What Went Wrong: Florida Panthers

The Florida Panthers took a dive in 2018-2019, generating just 86 points thanks to a 36-32-14 record. That’s 10 points less than the preceding season’s totals, which also saw them miss the playoffs but led to some resemblance of reinstated confidence.

So, what went wrong?

Remarkably, the 2018-2019 edition of the Panthers scored more goals than the 2017-2018 edition. They managed 267, fifth overall in the Eastern Conference and just six shy of the Pittsburgh Penguins.

The Panthers boasted five players with over 24 goals, including Frank Vatrano, Evgenii Dadonov, Jonathan Huberdeau, Aleksander Barkov, and Mike Hoffman.

Hoffman’s first year in Florida was a doozy. He produced career-best totals in goals, points, power play goals, power play points, and shooting percentage. But he fell in other areas, posting a career-worst minus-24 rating.

Barkov led the team in points with 96, a career high. He managed 13 power play goals. Big things are expected from the 23-year-old and 2018-2019 was another step in the right direction.

Huberdeau also hit career-best totals with 92 points – including 30 goals and 62 assists. The 26-year-old punished on the power play with 11 goals.

Where things went wrong was in goals against, however, and the Panthers were pretty awful. They allowed 280, making them the third most porous team in the East. Only the Flyers and Senators allowed more.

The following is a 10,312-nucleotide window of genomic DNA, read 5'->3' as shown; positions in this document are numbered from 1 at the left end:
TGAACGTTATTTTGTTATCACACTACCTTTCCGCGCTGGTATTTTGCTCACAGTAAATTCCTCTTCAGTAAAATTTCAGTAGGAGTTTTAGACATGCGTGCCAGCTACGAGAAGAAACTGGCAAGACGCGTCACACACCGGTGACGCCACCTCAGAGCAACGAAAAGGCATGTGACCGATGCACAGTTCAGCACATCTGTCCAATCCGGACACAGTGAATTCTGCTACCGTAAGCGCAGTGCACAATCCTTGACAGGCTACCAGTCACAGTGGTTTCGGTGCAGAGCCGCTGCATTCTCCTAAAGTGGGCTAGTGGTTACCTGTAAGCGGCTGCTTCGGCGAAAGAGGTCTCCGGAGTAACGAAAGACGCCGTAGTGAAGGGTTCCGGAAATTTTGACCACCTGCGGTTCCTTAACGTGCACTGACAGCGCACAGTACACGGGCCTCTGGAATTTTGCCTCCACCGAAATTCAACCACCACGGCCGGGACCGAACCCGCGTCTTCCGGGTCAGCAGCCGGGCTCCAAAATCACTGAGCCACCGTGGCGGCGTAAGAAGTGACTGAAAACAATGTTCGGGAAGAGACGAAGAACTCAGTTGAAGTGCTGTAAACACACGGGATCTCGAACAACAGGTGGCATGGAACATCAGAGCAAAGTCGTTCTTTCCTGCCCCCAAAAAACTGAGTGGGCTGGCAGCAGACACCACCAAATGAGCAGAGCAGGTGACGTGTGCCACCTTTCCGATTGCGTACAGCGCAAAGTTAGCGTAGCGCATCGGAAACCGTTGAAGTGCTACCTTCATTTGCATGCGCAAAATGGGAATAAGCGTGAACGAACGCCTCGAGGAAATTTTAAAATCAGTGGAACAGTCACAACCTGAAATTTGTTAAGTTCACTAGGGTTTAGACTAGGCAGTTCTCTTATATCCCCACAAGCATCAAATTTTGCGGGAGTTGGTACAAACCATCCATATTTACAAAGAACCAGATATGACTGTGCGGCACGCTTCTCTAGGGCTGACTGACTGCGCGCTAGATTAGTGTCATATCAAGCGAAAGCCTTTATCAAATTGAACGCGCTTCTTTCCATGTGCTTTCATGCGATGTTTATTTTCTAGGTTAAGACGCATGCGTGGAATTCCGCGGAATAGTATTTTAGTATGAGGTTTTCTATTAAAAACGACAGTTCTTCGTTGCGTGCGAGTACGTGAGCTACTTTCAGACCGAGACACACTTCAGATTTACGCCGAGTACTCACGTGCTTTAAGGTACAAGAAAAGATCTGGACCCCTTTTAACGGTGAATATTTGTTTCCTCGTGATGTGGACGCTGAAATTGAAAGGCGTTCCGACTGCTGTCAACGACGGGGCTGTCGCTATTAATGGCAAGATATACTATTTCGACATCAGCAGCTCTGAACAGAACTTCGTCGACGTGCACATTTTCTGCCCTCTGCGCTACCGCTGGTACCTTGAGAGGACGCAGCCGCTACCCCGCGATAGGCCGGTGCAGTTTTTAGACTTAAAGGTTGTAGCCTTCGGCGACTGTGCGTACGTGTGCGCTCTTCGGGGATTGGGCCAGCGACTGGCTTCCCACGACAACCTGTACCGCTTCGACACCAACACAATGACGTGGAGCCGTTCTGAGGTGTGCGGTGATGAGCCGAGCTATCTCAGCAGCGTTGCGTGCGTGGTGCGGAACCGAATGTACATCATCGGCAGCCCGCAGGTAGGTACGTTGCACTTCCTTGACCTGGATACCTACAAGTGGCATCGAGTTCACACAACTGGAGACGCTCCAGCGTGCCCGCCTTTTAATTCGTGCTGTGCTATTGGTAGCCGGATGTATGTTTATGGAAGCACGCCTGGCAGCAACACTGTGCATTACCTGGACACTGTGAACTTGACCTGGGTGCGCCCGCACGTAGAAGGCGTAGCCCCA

The tandem of Roberto Luongo and James Reimer did not produce between the pipes. The now-retired Luongo put up numbers he hasn’t seen since his debut season in New York. His 3.12 goals against average was his second-worst total ever, “bested” only by a 3.25 goals against average on Long Island in 1999-2000.

Reimer, now a Hurricane, did not fare better. He started 29 games, picked up 13 wins, posted a goals against average of 3.09, and settled on a .900 save percentage.

The good news is that the Panthers understood the weakness and took hold by signing goalie Sergei Bobrovsky to a seven-year deal worth $70 million. That’s a big money deal for a big money player, but Dale Tallon addressed his most conspicuous need in resounding fashion.

Coaching, too, looks to be fittingly positioned with the hiring of Joel Quenneville.

With Luongo and Reimer out, a new coach behind the bench, a superstar goalie, and an electrifying young core, it’s safe to say the Panthers have picked up the pieces from a calamitous 2018-2019 and did their level best to address what went wrong.

Whether this approach amounts to higher numbers in the wins column remains to be seen, but there’s a lot to like about next year’s model.

(Lead photo credit: NHL.com)

Published by Dr. Pucksworth

Doctor of Puckanomics.

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